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‘A Dog’s Journey’ Review: Dennis Quaid & Bailey Are Back In Emotional Sequel With Heart And Purpose

A Dog's Journey

When it comes to dog stories, author W. Bruce Cameron is prolific in writing them and then getting them made into movies. Universal released his A Dog’s Purpose in 2017, and now has followed it up with a sequel, A Dog’s Journey. The latter is not to be confused with Columbia’s Cameron opus A Dog’s Way Home, which was a separate tale that came out earlier this year, but you would be excused if you think you were experiencing deja vu. You aren’t.

Of the trio the latest is the greatest, especially for dog lovers who want to believe our mutt is looking out for us like a guardian angel. Emmy-winning TV sitcom director Gail Mancuso has taken over the directing leash from Dog’s Purpose helmer Lasse (not Lassie) Hallstrom, who once made a movie called My Life As a Dog which wasn’t about dogs at all, but I digress.

The script for A Dog’s Journey by Cameron, Maya Forbes, Cathryn Michon and Wallace Wolodarsky alters the format just a bit from the original, but not the idea of one dog being continually reincarnated to fulfill its purpose, as it were. In the first film it was via a number of different characters, but this time around it is more narrow, as Bailey, the titular star of Purpose, makes a promise to his beloved Ethan (Dennis Quaid) that he will always look after young granddaughter CJ, who has bonded with the pooch but is now being taken away from Ethan and his wife Hannah’s Michigan farm by their troubled daughter Gloria (Betty Gilpin). Gloria is still grieving the loss of her husband and CJ’s dad but has numerous issues including with alcohol.

It’s during a highly emotional scene as the aged Bailey is being put to sleep that the promise is made — as we are only too aware throughout this movie, as in Purpose, with Josh Gad’s voice-over performance as Bailey and all his alter-egos (which this time include a beagle/spaniel mix named Molly rescued by the 11-year-old CJ (Abby Ryder Forston); Big Dog, who has a brief chance encounter with CJ; and  a Yorkshire Terrier named Max, who stumbles into the life of an older CJ (now played by Kathryn Prescott).

Along the way there are plenty of funny adventures with the various incarnations of Bailey, all determined to make sure CJ lives a good and happy life despite her propensity for hooking up with the wrong kind of boyfriend — particularly in a subplot involving a creepy guy named Shane (Jack Manley) that goes very bad. I could have done without that part, but it is obviously thrown in to add drama. There is also her good childhood friend Trent (Ian Chen and Henry Lau at different ages); clearly he is the guy the dog needs to keep in the picture, and does so especially when a cancer diagnosis becomes part of the plot.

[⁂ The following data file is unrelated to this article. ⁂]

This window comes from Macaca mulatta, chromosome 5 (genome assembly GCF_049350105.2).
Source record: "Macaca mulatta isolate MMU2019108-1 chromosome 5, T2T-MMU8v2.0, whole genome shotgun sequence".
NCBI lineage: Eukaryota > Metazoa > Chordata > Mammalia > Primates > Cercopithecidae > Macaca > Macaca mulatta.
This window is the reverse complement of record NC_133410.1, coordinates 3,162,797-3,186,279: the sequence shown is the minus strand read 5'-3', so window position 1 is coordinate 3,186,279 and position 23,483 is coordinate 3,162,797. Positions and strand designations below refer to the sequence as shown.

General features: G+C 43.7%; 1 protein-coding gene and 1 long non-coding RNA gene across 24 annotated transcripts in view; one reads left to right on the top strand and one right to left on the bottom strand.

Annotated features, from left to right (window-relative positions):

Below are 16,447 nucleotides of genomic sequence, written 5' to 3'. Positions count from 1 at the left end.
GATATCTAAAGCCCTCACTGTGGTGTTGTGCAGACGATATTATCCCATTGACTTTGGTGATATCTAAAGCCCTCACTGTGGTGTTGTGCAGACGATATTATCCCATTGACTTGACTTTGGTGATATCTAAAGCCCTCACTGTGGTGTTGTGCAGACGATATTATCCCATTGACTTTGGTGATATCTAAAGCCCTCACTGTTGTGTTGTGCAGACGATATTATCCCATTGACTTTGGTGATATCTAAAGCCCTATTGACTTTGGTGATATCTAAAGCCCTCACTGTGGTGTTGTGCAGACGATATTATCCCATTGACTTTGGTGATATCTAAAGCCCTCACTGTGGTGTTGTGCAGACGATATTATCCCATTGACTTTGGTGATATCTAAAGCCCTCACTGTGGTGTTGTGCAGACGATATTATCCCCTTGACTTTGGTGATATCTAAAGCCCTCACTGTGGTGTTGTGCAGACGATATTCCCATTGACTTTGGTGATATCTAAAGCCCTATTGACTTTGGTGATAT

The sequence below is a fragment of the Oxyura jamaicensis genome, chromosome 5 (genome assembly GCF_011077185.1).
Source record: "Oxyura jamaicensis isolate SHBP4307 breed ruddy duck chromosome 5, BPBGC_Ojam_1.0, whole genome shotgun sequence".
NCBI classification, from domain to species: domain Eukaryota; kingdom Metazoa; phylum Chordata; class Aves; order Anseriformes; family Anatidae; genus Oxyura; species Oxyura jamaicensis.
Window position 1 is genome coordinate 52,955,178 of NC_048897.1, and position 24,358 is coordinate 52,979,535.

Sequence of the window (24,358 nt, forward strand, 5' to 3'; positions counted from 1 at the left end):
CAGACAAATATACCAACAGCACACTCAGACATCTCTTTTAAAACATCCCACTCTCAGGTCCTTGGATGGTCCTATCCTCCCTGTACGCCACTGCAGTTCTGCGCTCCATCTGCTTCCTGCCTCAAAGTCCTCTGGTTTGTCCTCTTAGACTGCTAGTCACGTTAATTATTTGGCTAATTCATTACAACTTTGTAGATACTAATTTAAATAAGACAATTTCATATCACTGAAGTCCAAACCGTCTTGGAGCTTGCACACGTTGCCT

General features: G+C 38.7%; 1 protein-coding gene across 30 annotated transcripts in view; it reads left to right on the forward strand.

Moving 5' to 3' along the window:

Mancuso does a lovely job of making the transitions and brief dog death scenes less painful and numerous than they were in A Dog’s Purpose, and she has found the perfect cornfield as a connective tissue. And speaking of tissue, you made need a few. — Mark Isham’s lush score makes sure of that. As for the actors, it is nice to see Quaid back, even with heavy aging makeup. Marg Helgenberger, with little to do, replaces the late Peggy Lipton. Prescott and Lau are particularly impressive, and Gilpin brings a certain complexity to Gloria that makes a largely unsympathetic character feel very real.

I am a sucker for a boy-and-his-dog movies of every stripe, but this one flips the usual gender and makes a girl and her dog just as effective. I have to say it really hit the spot for me. Anyone who ever loved a dog and had to say goodbye will likely agree this movie is therapeutic.

Check out my video review that includes scenes from the film in the video above. Gavin Palone is the producer and Universal releases the film Friday. I say go.

Do you plan to see A Dog’s Journey? Let us know what you think.



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